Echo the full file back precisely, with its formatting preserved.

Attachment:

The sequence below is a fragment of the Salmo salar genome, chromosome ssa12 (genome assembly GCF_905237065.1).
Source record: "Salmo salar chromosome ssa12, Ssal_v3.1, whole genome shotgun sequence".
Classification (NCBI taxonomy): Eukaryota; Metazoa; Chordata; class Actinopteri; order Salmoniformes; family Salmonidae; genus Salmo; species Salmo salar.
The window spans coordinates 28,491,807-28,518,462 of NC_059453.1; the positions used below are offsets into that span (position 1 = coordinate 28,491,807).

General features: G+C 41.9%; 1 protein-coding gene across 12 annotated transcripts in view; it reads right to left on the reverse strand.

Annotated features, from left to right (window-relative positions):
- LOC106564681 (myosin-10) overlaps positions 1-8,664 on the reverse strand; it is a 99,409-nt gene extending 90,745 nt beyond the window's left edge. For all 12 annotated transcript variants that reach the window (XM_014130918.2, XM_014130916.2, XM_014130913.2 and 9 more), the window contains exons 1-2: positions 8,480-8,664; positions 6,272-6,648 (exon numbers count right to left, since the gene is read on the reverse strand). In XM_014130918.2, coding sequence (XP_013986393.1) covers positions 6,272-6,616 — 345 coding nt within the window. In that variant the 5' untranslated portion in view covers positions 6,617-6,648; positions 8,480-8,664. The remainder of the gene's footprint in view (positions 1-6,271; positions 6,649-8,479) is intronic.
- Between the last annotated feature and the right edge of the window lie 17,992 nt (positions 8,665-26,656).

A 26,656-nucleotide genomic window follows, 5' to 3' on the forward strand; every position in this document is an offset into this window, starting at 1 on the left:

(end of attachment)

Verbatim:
The sequence below is a fragment of the Salmo salar genome, chromosome ssa12 (genome assembly GCF_905237065.1).
Source record: "Salmo salar chromosome ssa12, Ssal_v3.1, whole genome shotgun sequence".
Classification (NCBI taxonomy): Eukaryota; Metazoa; Chordata; class Actinopteri; order Salmoniformes; family Salmonidae; genus Salmo; species Salmo salar.
The window spans coordinates 28,491,807-28,518,462 of NC_059453.1; the positions used below are offsets into that span (position 1 = coordinate 28,491,807).

General features: G+C 41.9%; 1 protein-coding gene across 12 annotated transcripts in view; it reads right to left on the reverse strand.

Annotated features, from left to right (window-relative positions):
- LOC106564681 (myosin-10) overlaps positions 1-8,664 on the reverse strand; it is a 99,409-nt gene extending 90,745 nt beyond the window's left edge. For all 12 annotated transcript variants that reach the window (XM_014130918.2, XM_014130916.2, XM_014130913.2 and 9 more), the window contains exons 1-2: positions 8,480-8,664; positions 6,272-6,648 (exon numbers count right to left, since the gene is read on the reverse strand). In XM_014130918.2, coding sequence (XP_013986393.1) covers positions 6,272-6,616 — 345 coding nt within the window. In that variant the 5' untranslated portion in view covers positions 6,617-6,648; positions 8,480-8,664. The remainder of the gene's footprint in view (positions 1-6,271; positions 6,649-8,479) is intronic.
- Between the last annotated feature and the right edge of the window lie 17,992 nt (positions 8,665-26,656).

A 26,656-nucleotide genomic window follows, 5' to 3' on the forward strand; every position in this document is an offset into this window, starting at 1 on the left: